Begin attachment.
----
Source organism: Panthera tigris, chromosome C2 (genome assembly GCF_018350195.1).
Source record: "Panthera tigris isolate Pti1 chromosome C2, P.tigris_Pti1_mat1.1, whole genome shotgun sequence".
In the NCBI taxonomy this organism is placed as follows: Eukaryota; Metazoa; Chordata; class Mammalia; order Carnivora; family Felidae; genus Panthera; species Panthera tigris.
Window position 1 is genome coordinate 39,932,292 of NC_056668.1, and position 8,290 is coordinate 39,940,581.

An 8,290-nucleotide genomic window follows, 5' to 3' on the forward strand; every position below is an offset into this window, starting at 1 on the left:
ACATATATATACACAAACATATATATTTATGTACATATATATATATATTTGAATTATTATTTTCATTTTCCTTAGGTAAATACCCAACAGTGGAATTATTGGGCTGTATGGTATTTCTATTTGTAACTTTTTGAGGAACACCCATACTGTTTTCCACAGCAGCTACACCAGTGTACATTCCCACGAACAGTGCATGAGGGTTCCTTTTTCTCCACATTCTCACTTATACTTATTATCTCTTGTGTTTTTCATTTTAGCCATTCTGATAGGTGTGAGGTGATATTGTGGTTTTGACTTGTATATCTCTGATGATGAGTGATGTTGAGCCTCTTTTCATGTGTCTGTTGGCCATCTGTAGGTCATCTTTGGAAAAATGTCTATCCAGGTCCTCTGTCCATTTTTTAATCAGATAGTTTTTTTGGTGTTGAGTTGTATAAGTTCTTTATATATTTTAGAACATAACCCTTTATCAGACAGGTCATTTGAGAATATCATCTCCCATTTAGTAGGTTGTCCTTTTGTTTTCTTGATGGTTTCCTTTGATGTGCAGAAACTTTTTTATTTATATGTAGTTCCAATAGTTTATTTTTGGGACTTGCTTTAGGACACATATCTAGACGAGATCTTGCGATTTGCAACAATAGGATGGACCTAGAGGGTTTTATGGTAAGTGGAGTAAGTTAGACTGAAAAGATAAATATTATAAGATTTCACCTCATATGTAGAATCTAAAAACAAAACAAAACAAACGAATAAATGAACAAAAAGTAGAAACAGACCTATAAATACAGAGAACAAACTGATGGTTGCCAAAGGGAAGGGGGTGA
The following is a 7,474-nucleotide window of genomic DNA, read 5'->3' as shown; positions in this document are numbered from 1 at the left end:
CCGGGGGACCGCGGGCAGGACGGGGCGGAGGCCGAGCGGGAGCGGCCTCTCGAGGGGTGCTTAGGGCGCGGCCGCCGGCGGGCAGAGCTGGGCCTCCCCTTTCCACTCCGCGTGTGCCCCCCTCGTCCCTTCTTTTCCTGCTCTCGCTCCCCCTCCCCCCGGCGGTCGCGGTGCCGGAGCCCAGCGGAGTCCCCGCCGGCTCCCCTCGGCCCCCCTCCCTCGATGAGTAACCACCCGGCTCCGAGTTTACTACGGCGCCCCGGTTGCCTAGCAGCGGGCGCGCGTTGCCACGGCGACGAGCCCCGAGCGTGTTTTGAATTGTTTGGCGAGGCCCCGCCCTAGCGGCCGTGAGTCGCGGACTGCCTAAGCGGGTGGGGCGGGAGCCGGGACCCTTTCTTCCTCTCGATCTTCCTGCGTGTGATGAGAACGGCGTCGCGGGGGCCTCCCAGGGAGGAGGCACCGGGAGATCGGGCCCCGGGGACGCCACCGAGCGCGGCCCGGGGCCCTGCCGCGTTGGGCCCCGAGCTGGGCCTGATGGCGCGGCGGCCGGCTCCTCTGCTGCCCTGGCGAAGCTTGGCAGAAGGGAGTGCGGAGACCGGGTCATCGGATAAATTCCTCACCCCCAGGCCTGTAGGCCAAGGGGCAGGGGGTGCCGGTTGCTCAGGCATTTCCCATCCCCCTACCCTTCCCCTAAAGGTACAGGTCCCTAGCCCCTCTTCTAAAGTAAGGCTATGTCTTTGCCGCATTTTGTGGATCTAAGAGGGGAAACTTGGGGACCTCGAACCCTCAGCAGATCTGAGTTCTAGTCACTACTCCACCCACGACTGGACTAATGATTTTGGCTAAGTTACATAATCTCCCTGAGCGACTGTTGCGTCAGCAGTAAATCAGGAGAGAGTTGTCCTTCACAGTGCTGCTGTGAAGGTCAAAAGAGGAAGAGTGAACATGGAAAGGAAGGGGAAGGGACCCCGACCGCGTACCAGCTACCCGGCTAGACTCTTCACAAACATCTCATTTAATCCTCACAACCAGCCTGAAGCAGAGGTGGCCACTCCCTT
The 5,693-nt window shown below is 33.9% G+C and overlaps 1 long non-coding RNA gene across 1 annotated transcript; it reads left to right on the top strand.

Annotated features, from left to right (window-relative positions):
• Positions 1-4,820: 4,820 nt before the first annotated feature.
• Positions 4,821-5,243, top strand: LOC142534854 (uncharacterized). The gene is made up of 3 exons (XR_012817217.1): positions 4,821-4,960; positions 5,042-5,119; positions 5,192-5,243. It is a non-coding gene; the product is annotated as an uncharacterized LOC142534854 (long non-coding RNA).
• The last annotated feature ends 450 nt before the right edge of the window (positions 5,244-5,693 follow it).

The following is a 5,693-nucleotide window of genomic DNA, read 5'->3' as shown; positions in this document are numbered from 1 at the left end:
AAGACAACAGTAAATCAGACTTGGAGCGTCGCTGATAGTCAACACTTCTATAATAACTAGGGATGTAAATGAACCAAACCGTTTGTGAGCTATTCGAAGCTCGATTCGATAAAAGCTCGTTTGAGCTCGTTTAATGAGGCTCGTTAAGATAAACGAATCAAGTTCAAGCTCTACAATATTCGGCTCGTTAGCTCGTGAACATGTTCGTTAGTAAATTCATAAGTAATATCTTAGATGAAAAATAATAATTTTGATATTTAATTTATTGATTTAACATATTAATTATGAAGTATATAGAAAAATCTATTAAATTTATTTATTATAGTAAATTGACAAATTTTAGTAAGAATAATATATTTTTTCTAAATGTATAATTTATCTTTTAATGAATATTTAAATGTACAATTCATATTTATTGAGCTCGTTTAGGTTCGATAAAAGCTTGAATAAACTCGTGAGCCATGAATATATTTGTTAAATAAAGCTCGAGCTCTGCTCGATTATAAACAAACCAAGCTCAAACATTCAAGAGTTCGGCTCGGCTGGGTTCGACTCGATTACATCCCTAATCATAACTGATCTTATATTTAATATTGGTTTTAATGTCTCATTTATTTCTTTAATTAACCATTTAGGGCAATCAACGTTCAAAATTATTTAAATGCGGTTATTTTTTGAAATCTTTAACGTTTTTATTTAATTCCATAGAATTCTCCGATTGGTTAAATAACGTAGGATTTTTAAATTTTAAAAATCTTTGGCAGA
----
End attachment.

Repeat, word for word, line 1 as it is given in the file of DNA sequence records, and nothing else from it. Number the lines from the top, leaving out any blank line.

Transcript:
Source organism: Panthera tigris, chromosome C2 (genome assembly GCF_018350195.1).